Responding To “Charting The Growth Industries”On BLACK ENTERPRISE.COM
Why This Article is Important
My purpose for this response is not disparage Black Enterprise Magazine nor the persons in the article but to help the further the conversation on areas of job growth. The projections in the article “Charting The Growth Industries” are on target. However I was shocked by the omission of environmental and infrastructure jobs. Our country’s environment and infrastructure are paramount to our country’s long-term economic prosperity, so we can not leave these job sectors out of the national conversation. The public needs to know there are more growth areas in the job market.
What Drives These Job Markets?
The main drivers behind the environmental and infrastructure job markets are government regulation (law) and maintenance, not discretionary investment. The recession has only delayed and increased the amount of work to be done to bring our country up to standards. When the economy returns to growth levels, the money from the ARRA and pent up demand will exacerbate the shortages of engineers, scientists and technologists in these skill areas. Unfortunately, the public learns most about these shortages when disaster strikes. Here are some examples of environmental and infrastructure disasters which portend future job growth. See my suggested reading section for more information.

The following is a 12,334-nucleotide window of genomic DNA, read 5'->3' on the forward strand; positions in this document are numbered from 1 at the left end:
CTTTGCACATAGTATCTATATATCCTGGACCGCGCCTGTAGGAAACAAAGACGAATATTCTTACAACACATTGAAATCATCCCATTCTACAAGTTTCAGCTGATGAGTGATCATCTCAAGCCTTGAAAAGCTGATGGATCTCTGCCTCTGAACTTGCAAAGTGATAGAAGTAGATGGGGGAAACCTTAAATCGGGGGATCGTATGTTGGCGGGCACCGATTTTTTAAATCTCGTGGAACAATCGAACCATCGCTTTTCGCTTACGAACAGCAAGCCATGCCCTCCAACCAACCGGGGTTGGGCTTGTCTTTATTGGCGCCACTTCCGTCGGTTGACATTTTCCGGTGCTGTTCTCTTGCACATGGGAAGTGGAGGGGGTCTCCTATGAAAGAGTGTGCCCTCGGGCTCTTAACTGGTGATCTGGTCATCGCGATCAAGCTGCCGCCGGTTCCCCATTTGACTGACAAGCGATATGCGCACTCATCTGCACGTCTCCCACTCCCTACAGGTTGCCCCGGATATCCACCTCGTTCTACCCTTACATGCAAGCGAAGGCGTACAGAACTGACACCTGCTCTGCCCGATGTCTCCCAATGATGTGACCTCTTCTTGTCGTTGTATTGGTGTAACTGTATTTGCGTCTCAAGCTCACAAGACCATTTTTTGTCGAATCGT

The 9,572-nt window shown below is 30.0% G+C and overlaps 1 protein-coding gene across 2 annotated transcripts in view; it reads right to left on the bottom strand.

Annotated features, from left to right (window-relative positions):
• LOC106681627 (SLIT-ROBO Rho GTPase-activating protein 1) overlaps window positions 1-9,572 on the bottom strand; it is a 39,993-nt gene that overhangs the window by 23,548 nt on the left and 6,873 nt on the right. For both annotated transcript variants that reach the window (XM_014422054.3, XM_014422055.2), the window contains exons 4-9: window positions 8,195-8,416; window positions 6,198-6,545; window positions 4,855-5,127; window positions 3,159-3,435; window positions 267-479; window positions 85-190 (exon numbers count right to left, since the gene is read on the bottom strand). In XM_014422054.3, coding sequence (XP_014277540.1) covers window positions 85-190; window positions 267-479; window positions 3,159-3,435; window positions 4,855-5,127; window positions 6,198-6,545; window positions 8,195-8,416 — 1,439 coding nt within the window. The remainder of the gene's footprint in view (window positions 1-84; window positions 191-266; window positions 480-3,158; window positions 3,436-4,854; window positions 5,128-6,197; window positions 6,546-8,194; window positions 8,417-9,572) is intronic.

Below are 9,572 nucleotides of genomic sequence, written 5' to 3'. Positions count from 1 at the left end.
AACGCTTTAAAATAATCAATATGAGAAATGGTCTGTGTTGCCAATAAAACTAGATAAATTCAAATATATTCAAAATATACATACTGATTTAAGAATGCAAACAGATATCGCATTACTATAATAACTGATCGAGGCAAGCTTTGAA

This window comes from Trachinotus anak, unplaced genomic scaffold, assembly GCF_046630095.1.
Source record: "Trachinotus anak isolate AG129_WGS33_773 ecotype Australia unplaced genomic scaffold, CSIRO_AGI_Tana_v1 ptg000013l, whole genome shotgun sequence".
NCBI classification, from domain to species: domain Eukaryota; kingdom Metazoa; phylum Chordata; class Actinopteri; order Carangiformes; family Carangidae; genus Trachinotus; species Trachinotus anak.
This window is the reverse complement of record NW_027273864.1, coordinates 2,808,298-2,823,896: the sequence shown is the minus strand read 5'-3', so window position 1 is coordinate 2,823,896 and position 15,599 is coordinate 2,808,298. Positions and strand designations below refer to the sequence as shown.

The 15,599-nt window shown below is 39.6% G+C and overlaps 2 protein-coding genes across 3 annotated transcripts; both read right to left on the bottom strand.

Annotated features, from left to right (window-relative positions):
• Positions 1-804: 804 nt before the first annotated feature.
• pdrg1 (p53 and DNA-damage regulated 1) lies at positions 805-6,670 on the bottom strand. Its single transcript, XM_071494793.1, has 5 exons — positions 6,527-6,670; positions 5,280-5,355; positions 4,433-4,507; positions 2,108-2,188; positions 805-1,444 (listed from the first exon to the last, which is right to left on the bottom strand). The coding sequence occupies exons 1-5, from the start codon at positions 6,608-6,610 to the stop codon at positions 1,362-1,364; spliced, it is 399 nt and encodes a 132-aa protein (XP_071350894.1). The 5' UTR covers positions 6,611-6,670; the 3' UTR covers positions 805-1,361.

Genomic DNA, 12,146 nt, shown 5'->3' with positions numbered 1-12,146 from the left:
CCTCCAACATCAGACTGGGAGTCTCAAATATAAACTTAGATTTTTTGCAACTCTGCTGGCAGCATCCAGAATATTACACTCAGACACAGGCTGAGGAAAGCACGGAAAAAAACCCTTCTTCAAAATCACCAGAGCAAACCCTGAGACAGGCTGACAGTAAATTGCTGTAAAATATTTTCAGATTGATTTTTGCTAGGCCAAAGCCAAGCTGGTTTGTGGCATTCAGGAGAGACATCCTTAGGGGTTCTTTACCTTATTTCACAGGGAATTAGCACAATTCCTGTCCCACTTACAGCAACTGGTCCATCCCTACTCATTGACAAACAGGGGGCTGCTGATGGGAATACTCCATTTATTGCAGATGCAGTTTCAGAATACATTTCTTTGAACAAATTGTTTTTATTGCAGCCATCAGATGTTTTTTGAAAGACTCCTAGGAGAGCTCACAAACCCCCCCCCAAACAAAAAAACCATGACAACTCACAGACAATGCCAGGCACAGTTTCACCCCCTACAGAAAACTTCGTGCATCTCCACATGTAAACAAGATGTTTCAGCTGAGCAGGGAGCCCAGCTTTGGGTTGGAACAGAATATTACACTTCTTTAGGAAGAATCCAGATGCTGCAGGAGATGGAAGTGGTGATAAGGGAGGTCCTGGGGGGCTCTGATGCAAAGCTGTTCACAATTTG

- The Northeast Black out of 2003 demonstrated the need for an overhaul the national electrical grid to Smart Grid Technology.
- The I-35 Bridge Collapse alerted the nation that 77,000 bridges need to be replaced.
- The Tennessee Coal Ash Spill alerted the nation to the need to deal with environmental and hazardous waste.
- The levee failures after hurricane Katrina to the need to deal with flood control issues.
All of these disasters have a root in the shortage of qualified people to do the work.
Some Jobs That Should Be On Your List
Here are some jobs from the Bureau of Labor Statistics (BLS) which should be on the BE list.
- Environmental Engineers and Environmental Engineering technician jobs are slated to grow over 30% and are included in the 30 fastest growing occupations for the decade of 2008-2018. The American Recovery and Reinvestment is slated to invest billions of dollars to upgrade our water infrastructure, clean up contaminated sites and dispose of hazardous waste. According to a Clean Water Council study, a national investment of $1 billion in water infrastructure alone can create between 20,000 -26,000 jobs with many occurring outside of the construction sector. The ARRA is slated to spend over $6 billion in water this year.
- Civil Engineering jobs will grow at paltry 24% compared to environmental engineers. According to the American Society of Civil Engineer’s infrastructure report card the need to replace our municipal infrastructure of roads, bridges, schools and water infrastructure has reached critical condition.(Click here to see the Report Card).